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Cannabis News

While major politicians continue to describe cannabis as a ‘gateway drug’, the tide of public opinion is turning. In fact, according to a new Pew Research Center survey, two-thirds of Americans agree that cannabis should be legal across the country. 

This isn’t the first time where laws have lagged behind public sentiment, it was only recently that the majority of the country favoured same-sex marriage yet the laws forbid it. Although, the law soon became reflective of the public’s wants and it was finally legalized. Will the same happen with the legalization of cannabis? 

There has been a steady increase in the amount of people who support cannabis legalization whether that be medically or recreationally. The amount of U.S. adults who oppose legalization has fallen from 52% in 2010 to only 32% today. 

These numbers are incredibly promising and have left us wondering what the reason behind this sudden rise in support for cannabis legalization is and what prevented their support in the beginning. 

We delved into three powerhouses that hold an incredible amount of influence over the masses; the media, religion and the government, to see how these influences originated and how they are beginning to shift. 

Media influence 

According to a study taken out by The Conversation, it is the media that holds the greatest influence over the public’s shift in opinion. According to their study, support for legalization began to increase after the news media began positioning cannabis as a medical issue rather than a political one.

The New York Times was used as a case study looking at cannabis-related articles published between 1983 and 2015. They found that just before the support for cannabis legalization began to increase, there was also a sudden increase in medical related cannabis articles. 


Most cannabis-related articles published within the 80s were in the context of drug trafficking and linked to other schedule I drugs like cocaine and heroin. In the 90s, cannabis-related articles started being framed in the context of the plants medical uses. And by the late 90s, cannabis was rarely discussed in the context of drug trafficking and abuse. During the shift in the media’s portrayal of cannabis, the public’s support for cannabis legalization began to rise demonstrating a clear correlation between the two.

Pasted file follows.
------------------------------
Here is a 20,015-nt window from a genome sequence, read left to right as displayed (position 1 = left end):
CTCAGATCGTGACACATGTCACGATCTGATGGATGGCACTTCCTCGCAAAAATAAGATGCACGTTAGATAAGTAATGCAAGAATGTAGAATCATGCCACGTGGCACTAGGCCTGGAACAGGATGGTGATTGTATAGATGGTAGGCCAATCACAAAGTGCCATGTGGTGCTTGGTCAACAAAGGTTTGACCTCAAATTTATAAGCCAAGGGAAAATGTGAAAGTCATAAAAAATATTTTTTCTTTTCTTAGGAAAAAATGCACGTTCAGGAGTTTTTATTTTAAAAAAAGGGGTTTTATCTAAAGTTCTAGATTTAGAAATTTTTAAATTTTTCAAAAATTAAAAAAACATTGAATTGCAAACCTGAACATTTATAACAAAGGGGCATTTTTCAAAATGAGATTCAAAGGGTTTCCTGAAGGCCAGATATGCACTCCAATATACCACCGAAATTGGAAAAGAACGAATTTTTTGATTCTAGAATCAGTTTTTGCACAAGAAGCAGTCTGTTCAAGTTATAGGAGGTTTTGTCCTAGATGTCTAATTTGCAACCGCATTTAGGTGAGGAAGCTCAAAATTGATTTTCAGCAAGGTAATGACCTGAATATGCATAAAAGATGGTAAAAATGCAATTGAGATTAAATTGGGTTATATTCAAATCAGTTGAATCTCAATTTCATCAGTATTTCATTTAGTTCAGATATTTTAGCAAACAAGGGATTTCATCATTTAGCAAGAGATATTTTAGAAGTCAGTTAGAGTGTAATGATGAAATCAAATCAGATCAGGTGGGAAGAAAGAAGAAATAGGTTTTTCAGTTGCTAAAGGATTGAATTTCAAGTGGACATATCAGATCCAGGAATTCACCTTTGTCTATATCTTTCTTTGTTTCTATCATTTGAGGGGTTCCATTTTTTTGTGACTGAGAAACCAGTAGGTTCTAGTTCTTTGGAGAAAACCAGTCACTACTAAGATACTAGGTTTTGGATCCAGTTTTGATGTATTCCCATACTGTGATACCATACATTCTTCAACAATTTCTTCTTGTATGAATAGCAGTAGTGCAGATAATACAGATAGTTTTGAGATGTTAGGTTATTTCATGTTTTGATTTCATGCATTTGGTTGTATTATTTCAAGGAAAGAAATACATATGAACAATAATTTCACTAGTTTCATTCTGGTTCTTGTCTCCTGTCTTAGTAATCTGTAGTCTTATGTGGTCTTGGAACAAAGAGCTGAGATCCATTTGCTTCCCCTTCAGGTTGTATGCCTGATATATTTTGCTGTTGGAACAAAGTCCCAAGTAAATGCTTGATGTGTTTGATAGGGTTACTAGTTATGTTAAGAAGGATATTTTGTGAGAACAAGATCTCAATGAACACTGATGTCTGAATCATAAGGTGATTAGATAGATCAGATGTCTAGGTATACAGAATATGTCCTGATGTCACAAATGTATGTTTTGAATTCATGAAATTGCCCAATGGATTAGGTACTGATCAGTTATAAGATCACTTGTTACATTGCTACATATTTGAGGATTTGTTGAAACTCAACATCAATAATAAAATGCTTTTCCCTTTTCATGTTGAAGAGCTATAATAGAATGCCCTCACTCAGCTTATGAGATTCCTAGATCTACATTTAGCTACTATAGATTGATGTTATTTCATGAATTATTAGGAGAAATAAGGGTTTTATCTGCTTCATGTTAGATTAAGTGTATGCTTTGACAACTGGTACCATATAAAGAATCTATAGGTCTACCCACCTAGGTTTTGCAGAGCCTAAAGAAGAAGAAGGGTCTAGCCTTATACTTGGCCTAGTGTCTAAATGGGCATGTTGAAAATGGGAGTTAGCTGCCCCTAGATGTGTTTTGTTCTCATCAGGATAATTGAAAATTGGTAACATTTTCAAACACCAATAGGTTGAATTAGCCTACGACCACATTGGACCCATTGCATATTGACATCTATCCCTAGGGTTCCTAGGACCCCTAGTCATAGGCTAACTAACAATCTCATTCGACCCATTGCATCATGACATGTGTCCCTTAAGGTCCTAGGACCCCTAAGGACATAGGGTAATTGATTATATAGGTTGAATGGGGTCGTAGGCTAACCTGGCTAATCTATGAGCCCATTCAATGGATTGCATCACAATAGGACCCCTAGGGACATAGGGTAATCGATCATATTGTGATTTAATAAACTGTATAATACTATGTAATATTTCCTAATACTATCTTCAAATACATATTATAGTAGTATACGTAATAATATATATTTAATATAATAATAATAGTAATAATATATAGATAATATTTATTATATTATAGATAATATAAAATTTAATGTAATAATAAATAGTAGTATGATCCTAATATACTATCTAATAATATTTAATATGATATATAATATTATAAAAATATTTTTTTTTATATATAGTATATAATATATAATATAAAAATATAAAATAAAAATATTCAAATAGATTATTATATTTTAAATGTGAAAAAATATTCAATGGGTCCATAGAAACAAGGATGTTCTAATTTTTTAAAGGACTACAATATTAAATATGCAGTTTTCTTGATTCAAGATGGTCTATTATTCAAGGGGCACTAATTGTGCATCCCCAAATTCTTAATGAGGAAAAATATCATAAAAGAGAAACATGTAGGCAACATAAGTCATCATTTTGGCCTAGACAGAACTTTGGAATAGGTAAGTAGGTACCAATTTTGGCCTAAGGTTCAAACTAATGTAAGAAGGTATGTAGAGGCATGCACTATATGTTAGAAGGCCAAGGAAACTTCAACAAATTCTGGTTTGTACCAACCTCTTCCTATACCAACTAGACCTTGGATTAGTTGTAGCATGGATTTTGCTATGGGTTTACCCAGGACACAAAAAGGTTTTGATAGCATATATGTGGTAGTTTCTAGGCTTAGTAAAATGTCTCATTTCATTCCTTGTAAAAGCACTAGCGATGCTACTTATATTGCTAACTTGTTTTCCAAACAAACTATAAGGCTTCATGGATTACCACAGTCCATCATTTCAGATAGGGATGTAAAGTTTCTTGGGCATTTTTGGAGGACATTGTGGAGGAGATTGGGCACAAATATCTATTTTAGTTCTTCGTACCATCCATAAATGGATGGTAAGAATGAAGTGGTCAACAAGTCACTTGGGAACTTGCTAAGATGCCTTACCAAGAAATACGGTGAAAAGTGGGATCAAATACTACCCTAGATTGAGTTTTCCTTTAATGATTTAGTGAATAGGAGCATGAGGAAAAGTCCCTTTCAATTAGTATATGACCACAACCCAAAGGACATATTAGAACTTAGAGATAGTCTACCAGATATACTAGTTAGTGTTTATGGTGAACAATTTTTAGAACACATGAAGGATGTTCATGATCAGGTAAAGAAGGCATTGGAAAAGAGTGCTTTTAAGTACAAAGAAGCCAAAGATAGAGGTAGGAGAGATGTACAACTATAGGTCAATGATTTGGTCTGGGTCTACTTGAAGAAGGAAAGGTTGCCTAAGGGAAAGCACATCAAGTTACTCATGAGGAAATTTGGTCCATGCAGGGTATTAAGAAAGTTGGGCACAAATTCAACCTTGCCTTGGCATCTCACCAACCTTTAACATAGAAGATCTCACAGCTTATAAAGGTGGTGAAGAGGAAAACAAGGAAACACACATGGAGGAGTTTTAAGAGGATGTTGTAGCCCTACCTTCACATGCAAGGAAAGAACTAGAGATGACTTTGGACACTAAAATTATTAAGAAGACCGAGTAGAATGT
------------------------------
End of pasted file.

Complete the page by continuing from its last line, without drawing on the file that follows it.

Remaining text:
We may not realize it, but the media holds a particularly strong influence on the views and values of the human population, which can have its pros and cons. Their influence can be used to inform or it can manifest from a place of complete fiction, leaving the masses to think and feel a certain way about a topic based on false claims spread by the media. 

These collective opinions entwined with falsified influence from the media can have detrimental effects, like the sorry story of cannabis prohibition. The media spread misleading and often false claims about the plant, influencing society to feel negatively despite the true benefits of cannabis. 

Religious influence 

It’s no secret that many conservative religions are wholly against cannabis, associating it as a sinful indulgence or a tool of the devil. Although cannabis was accepted and widely used within ancient religions, most contemporary religions have developed a very different stance on the plant, and for years condemned the use of it.